Governments in Asia need to develop integrated urban plans to mitigate the increasing risk from rising sea levels and severe droughts, a climate change experts said.
WooChong Um of the Manila-based Asian Development Bank told Reuters that issues that require urgent attention include water supply, flooding, transportation, and solid waste.
Addressing these issues would reduce the negative impact of climate change, WooChong Um of the Manila-based Asian Development Bank ADB told Reuters.
He said an improved drainage and sanitation systems combined with a solid waste management scheme that promotes efficient garbage collection and reduces the use of plastics would in the short term minimize the risk of destructive floods in Asian cities.
"There is clear evidence that the storms and typhoons are getting more intense and more frequent, Reuters quotes Um as saying."And it is happening not just in one place but everywhere, Ondoy, Thailand, and who knows where the next one will be," he said.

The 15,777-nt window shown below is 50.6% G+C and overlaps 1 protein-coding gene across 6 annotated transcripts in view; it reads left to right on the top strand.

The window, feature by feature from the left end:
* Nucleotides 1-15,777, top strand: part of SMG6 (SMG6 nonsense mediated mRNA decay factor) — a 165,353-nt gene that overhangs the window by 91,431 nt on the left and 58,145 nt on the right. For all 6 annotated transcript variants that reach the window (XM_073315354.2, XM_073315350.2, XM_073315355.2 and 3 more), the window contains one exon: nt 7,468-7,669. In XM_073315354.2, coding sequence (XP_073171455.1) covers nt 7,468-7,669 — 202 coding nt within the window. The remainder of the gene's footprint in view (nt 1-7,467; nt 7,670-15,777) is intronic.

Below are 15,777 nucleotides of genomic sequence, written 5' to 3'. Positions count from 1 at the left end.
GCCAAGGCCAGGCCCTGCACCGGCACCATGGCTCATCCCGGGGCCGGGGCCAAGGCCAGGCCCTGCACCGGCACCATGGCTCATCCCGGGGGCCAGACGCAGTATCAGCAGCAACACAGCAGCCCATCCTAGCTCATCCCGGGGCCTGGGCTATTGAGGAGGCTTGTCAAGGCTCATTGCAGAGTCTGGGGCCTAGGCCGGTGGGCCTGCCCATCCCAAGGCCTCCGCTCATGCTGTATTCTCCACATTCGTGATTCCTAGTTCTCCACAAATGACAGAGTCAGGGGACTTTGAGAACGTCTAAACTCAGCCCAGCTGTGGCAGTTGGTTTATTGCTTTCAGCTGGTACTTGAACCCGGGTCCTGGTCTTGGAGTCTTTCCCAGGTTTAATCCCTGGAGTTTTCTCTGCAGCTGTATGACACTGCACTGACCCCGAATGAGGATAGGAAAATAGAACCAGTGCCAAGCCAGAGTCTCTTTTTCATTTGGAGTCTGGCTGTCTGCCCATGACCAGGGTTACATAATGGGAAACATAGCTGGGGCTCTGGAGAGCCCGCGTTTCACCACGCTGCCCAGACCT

The climate change expert was referring to Typhoon Ketsana, which reportedly inundated around four-fifths of Manila in 2009. Nearly 750 people were killed in that Typhoon with $1 billion worth of infrastructure and private properties destroyed.
Um said the disasters should serve as a wake up call for all the countries to undertake the necessary actions to keep them prepared.
ADB's data reportedly show that environmental disasters in 2010 have left more than 30 million displaced in Asia and the Pacific.
The region, home to more than 4 billion people, accounted for 34 percent of recorded disasters, 90 percent of people affected, 32 percent of deaths and 33 percent of economic losses worldwide from natural disasters from 2005 to 2010, according to the report by Reuters.